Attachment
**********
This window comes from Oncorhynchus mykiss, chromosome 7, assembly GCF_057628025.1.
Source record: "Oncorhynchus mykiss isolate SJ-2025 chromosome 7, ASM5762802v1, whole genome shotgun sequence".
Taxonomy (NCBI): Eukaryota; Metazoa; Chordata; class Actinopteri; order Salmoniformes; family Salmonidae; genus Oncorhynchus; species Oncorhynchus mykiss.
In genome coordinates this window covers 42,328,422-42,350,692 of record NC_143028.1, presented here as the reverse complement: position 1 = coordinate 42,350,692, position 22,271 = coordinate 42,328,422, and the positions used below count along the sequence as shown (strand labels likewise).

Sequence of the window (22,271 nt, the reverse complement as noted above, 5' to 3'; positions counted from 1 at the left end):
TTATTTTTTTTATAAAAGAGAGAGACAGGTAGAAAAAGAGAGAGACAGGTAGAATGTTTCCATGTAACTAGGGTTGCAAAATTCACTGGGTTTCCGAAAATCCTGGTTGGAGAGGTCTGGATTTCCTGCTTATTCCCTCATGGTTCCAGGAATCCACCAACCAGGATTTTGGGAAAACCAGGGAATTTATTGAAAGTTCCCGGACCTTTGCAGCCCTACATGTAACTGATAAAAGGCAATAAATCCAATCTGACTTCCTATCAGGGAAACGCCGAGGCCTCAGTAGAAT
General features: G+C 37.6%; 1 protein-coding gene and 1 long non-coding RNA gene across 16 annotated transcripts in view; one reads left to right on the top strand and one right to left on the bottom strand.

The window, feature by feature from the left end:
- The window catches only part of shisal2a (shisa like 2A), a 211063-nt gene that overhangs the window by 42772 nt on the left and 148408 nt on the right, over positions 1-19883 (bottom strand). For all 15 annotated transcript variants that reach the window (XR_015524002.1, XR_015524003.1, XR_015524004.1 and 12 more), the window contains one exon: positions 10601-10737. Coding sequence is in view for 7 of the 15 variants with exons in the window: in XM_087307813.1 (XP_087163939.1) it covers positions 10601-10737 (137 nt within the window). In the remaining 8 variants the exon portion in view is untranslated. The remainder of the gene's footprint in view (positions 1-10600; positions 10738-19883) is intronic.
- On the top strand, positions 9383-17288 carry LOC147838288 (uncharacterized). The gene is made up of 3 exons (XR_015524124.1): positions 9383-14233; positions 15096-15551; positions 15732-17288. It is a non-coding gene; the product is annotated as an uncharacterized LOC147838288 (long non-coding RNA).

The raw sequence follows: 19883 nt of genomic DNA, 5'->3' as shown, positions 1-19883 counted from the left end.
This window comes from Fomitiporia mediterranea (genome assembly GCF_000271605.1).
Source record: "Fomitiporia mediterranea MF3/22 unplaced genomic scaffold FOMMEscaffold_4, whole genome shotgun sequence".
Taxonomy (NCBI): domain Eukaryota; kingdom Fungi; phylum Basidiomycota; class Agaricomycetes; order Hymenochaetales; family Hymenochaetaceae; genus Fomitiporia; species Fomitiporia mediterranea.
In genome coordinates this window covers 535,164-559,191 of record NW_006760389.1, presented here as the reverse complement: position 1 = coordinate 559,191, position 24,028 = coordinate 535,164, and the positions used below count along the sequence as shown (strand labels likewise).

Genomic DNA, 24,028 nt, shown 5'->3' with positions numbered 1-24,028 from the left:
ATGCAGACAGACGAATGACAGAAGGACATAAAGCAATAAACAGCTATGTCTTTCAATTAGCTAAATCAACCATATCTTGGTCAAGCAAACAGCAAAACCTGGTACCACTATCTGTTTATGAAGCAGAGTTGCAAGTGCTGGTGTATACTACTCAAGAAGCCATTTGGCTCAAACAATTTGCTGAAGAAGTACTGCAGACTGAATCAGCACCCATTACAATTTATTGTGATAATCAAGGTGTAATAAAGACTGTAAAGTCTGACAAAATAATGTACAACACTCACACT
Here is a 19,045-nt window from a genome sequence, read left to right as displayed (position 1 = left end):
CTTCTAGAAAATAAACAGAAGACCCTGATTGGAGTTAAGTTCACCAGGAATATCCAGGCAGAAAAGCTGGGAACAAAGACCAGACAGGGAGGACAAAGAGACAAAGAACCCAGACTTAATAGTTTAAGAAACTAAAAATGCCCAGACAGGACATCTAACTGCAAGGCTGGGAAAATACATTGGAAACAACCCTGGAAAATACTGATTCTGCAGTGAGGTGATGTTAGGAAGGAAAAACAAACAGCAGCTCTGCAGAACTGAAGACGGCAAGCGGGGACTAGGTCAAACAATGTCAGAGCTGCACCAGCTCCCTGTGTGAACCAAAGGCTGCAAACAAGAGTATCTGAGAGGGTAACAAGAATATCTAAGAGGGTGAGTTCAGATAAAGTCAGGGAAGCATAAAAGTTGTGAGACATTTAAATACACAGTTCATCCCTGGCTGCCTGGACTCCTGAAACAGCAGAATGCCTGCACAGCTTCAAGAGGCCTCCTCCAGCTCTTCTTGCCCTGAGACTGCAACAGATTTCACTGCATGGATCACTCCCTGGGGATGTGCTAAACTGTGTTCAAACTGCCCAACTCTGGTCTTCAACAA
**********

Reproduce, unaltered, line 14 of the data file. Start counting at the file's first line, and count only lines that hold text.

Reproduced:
Taxonomy (NCBI): domain Eukaryota; kingdom Fungi; phylum Basidiomycota; class Agaricomycetes; order Hymenochaetales; family Hymenochaetaceae; genus Fomitiporia; species Fomitiporia mediterranea.